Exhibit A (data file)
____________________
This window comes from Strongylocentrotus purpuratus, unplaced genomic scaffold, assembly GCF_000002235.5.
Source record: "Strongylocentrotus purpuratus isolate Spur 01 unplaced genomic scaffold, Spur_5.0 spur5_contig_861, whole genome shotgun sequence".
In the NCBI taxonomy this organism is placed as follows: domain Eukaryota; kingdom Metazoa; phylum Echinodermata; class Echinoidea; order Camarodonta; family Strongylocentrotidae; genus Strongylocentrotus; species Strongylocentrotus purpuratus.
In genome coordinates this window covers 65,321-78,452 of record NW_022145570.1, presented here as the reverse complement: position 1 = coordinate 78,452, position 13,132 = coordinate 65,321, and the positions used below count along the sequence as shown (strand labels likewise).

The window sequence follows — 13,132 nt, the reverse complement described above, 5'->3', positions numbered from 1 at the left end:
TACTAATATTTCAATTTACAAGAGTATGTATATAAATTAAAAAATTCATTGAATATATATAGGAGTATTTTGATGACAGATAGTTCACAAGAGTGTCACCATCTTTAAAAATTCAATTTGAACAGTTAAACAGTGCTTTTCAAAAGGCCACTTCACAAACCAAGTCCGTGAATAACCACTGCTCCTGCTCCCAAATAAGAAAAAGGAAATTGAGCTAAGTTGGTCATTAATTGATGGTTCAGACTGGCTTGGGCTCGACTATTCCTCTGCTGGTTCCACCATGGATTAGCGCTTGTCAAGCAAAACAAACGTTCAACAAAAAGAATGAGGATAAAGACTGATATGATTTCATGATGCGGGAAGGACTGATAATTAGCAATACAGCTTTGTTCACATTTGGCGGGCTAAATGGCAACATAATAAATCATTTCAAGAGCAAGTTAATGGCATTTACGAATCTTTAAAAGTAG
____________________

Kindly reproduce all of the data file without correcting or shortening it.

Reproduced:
This window comes from Strongylocentrotus purpuratus, unplaced genomic scaffold, assembly GCF_000002235.5.
Source record: "Strongylocentrotus purpuratus isolate Spur 01 unplaced genomic scaffold, Spur_5.0 spur5_contig_861, whole genome shotgun sequence".
In the NCBI taxonomy this organism is placed as follows: domain Eukaryota; kingdom Metazoa; phylum Echinodermata; class Echinoidea; order Camarodonta; family Strongylocentrotidae; genus Strongylocentrotus; species Strongylocentrotus purpuratus.
In genome coordinates this window covers 65,321-78,452 of record NW_022145570.1, presented here as the reverse complement: position 1 = coordinate 78,452, position 13,132 = coordinate 65,321, and the positions used below count along the sequence as shown (strand labels likewise).

The window sequence follows — 13,132 nt, the reverse complement described above, 5'->3', positions numbered from 1 at the left end:
TACTAATATTTCAATTTACAAGAGTATGTATATAAATTAAAAAATTCATTGAATATATATAGGAGTATTTTGATGACAGATAGTTCACAAGAGTGTCACCATCTTTAAAAATTCAATTTGAACAGTTAAACAGTGCTTTTCAAAAGGCCACTTCACAAACCAAGTCCGTGAATAACCACTGCTCCTGCTCCCAAATAAGAAAAAGGAAATTGAGCTAAGTTGGTCATTAATTGATGGTTCAGACTGGCTTGGGCTCGACTATTCCTCTGCTGGTTCCACCATGGATTAGCGCTTGTCAAGCAAAACAAACGTTCAACAAAAAGAATGAGGATAAAGACTGATATGATTTCATGATGCGGGAAGGACTGATAATTAGCAATACAGCTTTGTTCACATTTGGCGGGCTAAATGGCAACATAATAAATCATTTCAAGAGCAAGTTAATGGCATTTACGAATCTTTAAAAGTAG